In the latter half of the 1990s, all German automakers learned the same thing: you can’t build cars designed to last forever, and still make money. The changing tide could be seen in the product lineups from those companies, but none so prominently as at Porsche. The 993-era cars, 1995 through ’98, were the last “real” Porsches, some purists will say. And if the 993 wasn’t the last real one, it’s certainly among the most desirable for today’s 30-50 year olds, with an honest durability about them; a timelessness. But even peak 90’s Porsche durability was built to a price, on some kind of reasonable budget.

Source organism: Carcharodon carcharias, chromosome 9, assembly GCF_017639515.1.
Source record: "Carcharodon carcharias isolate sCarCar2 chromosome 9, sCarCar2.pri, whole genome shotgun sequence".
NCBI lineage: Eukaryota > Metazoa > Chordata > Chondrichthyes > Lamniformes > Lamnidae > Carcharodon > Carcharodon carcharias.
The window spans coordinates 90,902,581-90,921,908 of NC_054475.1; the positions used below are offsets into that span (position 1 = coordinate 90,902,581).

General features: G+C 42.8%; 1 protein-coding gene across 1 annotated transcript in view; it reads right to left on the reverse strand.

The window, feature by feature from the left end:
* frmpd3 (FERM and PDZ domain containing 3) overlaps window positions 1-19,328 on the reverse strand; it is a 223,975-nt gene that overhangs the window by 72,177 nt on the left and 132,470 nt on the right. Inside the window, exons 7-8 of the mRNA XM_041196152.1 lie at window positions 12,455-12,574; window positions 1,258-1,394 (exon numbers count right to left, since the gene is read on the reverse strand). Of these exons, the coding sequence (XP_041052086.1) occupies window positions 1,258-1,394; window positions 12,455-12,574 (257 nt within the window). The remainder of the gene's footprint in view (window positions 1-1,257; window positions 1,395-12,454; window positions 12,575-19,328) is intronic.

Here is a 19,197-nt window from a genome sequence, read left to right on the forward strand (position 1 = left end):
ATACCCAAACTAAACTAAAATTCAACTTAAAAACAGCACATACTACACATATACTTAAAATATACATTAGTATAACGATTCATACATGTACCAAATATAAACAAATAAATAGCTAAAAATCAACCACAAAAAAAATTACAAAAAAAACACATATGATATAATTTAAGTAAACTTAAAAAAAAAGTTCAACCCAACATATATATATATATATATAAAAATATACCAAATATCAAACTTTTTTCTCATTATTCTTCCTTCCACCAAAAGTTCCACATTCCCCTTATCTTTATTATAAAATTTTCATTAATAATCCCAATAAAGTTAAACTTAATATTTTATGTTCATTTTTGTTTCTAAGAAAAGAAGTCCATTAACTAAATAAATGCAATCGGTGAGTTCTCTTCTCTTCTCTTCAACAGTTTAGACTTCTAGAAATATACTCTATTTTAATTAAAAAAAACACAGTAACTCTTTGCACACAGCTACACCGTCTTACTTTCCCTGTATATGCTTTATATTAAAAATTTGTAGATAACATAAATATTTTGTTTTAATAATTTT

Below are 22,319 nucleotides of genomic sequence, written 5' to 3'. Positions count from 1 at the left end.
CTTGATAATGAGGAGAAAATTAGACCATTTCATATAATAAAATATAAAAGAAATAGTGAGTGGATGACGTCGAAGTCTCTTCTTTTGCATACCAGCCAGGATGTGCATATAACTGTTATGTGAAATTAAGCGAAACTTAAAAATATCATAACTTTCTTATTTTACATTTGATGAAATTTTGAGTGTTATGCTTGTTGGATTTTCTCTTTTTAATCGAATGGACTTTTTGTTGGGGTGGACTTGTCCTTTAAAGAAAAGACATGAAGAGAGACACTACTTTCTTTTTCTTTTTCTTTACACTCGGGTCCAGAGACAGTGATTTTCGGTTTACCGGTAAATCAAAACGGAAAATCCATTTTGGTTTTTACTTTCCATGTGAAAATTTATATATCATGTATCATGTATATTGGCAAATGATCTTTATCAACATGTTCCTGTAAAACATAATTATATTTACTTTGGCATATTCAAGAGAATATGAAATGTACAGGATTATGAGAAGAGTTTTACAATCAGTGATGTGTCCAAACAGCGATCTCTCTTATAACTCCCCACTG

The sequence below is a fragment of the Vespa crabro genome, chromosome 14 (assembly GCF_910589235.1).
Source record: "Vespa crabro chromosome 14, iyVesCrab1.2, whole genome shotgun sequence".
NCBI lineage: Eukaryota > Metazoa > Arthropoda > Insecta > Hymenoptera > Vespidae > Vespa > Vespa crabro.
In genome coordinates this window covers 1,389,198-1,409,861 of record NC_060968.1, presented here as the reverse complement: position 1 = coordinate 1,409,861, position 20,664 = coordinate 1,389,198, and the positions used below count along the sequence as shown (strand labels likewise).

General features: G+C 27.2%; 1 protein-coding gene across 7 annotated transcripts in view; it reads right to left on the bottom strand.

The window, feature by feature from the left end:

Guntherwerks CEO Peter Nam poses the question, standing in front of his first car, the outrageous 400R: “What if you had a 993 where every single possible thing was the best, highest quality it could possibly be, using technology available today, cost be damned?”
You’d end up with, frankly, exactly what we have here. You can see it’s different, but can’t say why, at first. Then you look closer, and realize that, wow, this is not a normal modified 911, at all.